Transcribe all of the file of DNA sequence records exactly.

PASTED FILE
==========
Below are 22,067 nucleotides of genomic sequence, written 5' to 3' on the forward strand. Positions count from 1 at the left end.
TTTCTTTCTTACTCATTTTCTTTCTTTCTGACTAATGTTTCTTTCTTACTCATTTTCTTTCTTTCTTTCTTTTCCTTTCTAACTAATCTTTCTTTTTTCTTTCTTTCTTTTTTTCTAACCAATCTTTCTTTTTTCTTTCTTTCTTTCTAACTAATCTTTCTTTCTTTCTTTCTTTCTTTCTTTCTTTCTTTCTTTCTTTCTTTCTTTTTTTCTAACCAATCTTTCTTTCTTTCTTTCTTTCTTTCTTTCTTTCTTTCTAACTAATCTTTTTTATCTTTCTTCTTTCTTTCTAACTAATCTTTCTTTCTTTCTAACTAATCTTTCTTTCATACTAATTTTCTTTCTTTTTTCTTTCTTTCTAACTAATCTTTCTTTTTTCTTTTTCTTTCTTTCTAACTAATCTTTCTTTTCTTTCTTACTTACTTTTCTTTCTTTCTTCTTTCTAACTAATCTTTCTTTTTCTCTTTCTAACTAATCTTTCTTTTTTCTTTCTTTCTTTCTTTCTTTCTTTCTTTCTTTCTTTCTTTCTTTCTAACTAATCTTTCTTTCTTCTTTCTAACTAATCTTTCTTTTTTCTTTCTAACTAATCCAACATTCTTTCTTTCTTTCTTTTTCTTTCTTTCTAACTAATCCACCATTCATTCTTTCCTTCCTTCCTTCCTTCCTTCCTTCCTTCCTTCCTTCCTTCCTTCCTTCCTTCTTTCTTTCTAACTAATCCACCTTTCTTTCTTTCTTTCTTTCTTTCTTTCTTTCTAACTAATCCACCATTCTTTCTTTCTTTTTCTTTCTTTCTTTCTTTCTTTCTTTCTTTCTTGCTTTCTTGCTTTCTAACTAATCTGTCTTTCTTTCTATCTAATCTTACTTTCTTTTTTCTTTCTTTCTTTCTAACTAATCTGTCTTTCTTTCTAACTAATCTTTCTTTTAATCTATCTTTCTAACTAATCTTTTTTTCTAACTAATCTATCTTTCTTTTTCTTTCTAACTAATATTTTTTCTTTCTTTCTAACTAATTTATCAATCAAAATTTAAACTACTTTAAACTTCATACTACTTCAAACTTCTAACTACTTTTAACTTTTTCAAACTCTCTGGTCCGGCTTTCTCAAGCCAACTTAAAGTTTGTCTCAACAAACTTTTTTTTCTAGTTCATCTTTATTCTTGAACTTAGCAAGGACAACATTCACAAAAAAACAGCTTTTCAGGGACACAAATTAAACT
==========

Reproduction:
Below are 22,067 nucleotides of genomic sequence, written 5' to 3' on the forward strand. Positions count from 1 at the left end.
TTTCTTTCTTACTCATTTTCTTTCTTTCTGACTAATGTTTCTTTCTTACTCATTTTCTTTCTTTCTTTCTTTTCCTTTCTAACTAATCTTTCTTTTTTCTTTCTTTCTTTTTTTCTAACCAATCTTTCTTTTTTCTTTCTTTCTTTCTAACTAATCTTTCTTTCTTTCTTTCTTTCTTTCTTTCTTTCTTTCTTTCTTTCTTTCTTTTTTTCTAACCAATCTTTCTTTCTTTCTTTCTTTCTTTCTTTCTTTCTTTCTAACTAATCTTTTTTATCTTTCTTCTTTCTTTCTAACTAATCTTTCTTTCTTTCTAACTAATCTTTCTTTCATACTAATTTTCTTTCTTTTTTCTTTCTTTCTAACTAATCTTTCTTTTTTCTTTTTCTTTCTTTCTAACTAATCTTTCTTTTCTTTCTTACTTACTTTTCTTTCTTTCTTCTTTCTAACTAATCTTTCTTTTTCTCTTTCTAACTAATCTTTCTTTTTTCTTTCTTTCTTTCTTTCTTTCTTTCTTTCTTTCTTTCTTTCTTTCTAACTAATCTTTCTTTCTTCTTTCTAACTAATCTTTCTTTTTTCTTTCTAACTAATCCAACATTCTTTCTTTCTTTCTTTTTCTTTCTTTCTAACTAATCCACCATTCATTCTTTCCTTCCTTCCTTCCTTCCTTCCTTCCTTCCTTCCTTCCTTCCTTCCTTCCTTCTTTCTTTCTAACTAATCCACCTTTCTTTCTTTCTTTCTTTCTTTCTTTCTTTCTAACTAATCCACCATTCTTTCTTTCTTTTTCTTTCTTTCTTTCTTTCTTTCTTTCTTTCTTGCTTTCTTGCTTTCTAACTAATCTGTCTTTCTTTCTATCTAATCTTACTTTCTTTTTTCTTTCTTTCTTTCTAACTAATCTGTCTTTCTTTCTAACTAATCTTTCTTTTAATCTATCTTTCTAACTAATCTTTTTTTCTAACTAATCTATCTTTCTTTTTCTTTCTAACTAATATTTTTTCTTTCTTTCTAACTAATTTATCAATCAAAATTTAAACTACTTTAAACTTCATACTACTTCAAACTTCTAACTACTTTTAACTTTTTCAAACTCTCTGGTCCGGCTTTCTCAAGCCAACTTAAAGTTTGTCTCAACAAACTTTTTTTTCTAGTTCATCTTTATTCTTGAACTTAGCAAGGACAACATTCACAAAAAAACAGCTTTTCAGGGACACAAATTAAACT